Date: December 31, 2006 07:58AM


< I find any poem that strikes me as beautifully written inspirational>

That's an excellent point, Ian. I hadn't thought about it much but I do find that beautifully crafted language can be inspirational in and of itself, regardless of what it is trying to communicate.

I'm glad you posted Ulysses. I thought of posting it but I wanted to leave room for others to join the discussion. It tells a most inspiring tale and is beautifully written, hallmarks of just about anything composed by Tennyson.

I enjoyed the Burmese poem and Pound's "An Immorality." Both are succinct in saying what they set out to say - another feature that I admire in good writing.

As for the 23rd Psalm, lets hear it for King James! If he left us with nothing else, his "version" of The Holy Bible, from beginning to end, ranks as the foremost exhibit of just how beautiful the English language can be.


Re: Most Inspirational
Posted by: lg (Moderator)
Date: December 31, 2006 12:23PM

Joe, Ian, all of the poems I've posted above have motivated/inspired me at different times. As has this one:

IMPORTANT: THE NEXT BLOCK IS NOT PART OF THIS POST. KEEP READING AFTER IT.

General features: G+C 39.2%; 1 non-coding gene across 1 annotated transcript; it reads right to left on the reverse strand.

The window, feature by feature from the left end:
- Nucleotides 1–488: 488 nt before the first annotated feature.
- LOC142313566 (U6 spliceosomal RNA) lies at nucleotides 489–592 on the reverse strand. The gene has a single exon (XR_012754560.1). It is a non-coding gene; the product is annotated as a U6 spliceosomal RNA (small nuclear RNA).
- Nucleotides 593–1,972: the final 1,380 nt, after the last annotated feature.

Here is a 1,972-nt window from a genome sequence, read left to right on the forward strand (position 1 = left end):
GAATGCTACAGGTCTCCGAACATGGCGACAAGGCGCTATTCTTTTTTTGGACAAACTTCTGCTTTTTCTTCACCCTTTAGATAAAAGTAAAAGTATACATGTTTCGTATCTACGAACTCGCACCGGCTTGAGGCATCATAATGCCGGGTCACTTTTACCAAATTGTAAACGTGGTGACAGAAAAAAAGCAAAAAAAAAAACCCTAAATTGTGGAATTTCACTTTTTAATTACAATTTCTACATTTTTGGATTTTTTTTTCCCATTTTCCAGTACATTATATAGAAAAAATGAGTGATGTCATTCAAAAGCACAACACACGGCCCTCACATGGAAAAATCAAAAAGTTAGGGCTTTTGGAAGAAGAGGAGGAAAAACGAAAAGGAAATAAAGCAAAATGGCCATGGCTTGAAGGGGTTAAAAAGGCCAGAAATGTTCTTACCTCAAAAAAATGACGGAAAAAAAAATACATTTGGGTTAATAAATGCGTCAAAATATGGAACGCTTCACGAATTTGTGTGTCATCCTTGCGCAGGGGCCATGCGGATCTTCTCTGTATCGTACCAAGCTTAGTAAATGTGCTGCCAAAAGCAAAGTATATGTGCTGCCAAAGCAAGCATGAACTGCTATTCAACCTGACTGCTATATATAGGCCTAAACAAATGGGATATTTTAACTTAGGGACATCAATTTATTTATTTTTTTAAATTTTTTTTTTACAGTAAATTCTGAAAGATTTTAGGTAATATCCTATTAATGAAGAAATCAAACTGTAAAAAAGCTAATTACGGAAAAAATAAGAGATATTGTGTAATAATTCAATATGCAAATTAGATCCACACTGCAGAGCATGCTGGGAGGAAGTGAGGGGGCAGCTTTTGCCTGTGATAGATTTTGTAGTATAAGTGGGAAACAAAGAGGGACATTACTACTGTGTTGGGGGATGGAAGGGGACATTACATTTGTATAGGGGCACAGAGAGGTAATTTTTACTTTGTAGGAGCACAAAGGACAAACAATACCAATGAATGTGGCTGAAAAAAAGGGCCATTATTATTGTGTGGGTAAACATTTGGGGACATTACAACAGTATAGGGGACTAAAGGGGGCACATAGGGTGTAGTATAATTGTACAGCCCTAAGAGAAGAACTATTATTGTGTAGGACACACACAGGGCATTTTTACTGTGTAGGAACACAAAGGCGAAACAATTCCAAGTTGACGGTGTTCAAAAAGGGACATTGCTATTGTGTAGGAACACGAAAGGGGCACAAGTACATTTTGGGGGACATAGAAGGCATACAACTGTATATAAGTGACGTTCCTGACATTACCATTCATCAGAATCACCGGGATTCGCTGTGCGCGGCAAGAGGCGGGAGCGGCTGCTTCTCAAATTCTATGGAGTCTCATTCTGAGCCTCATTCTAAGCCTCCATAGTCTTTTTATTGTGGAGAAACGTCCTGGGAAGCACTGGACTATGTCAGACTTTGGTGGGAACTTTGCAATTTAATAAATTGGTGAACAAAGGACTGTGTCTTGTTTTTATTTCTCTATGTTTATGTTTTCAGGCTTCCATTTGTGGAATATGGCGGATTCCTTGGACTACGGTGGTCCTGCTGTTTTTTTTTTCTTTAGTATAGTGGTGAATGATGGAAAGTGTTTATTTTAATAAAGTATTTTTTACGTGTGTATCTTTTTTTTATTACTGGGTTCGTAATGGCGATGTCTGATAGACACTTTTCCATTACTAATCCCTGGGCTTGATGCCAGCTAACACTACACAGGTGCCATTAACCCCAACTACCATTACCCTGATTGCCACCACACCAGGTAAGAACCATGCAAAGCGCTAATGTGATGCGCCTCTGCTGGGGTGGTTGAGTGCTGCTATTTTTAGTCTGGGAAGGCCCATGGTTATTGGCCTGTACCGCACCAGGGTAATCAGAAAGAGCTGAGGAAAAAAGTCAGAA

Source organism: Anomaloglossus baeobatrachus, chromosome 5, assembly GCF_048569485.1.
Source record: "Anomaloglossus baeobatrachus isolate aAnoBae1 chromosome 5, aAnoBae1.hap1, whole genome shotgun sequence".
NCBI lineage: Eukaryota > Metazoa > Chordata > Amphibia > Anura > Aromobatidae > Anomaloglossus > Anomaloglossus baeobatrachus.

By Langston Hughes

I've known rivers:
I've known rivers ancient as the world and older than the flow
of human blood in human veins.

My soul has grown deep like the rivers.

I bathed in the Euphrates when dawns were young.
I built my hut near the Congo and it lulled me to sleep.

I looked upon the Nile and raised the pyramids above it.
I heard the singing of the Mississippi when Abe Lincoln went
down to New Orleans, and I've seen its muddy bosom turn
all golden in the sunset.

I've known rivers:
Ancient, dusky rivers.

My soul has grown deep like the rivers.

Edited 1 time(s). Last edit at 12/31/2006 01:58PM by lg.

Re: Most Inspirational
Posted by: Desi (Moderator)
Date: December 31, 2006 12:24PM

my sister once gave me a poster of Desiderata and one thing really struck me:

"If you compare yourself with others,
you may become vain or bitter,
for always there will be greater and lesser persons than yourself."

Of course, it's a simple truth, but I was a perfectionist, always insecure about not being good enough, at times arrogant, and at times physically sick, because I was too afraid to fail. And these lines really helped me to get over it!

Re: Most Inspirational
Posted by: Hugh Clary (192.168.128.---)
Date: December 31, 2006 01:04PM

Let us not forget the tough Clough - perished from malaria, if memory serves:

Say not the struggle naught availeth,
The labour and the wounds are vain,
The enemy faints not, nor faileth,
And as things have been they remain.

If hopes were dupes, fears may be liars;
It may be, in yon smoke conceal'd,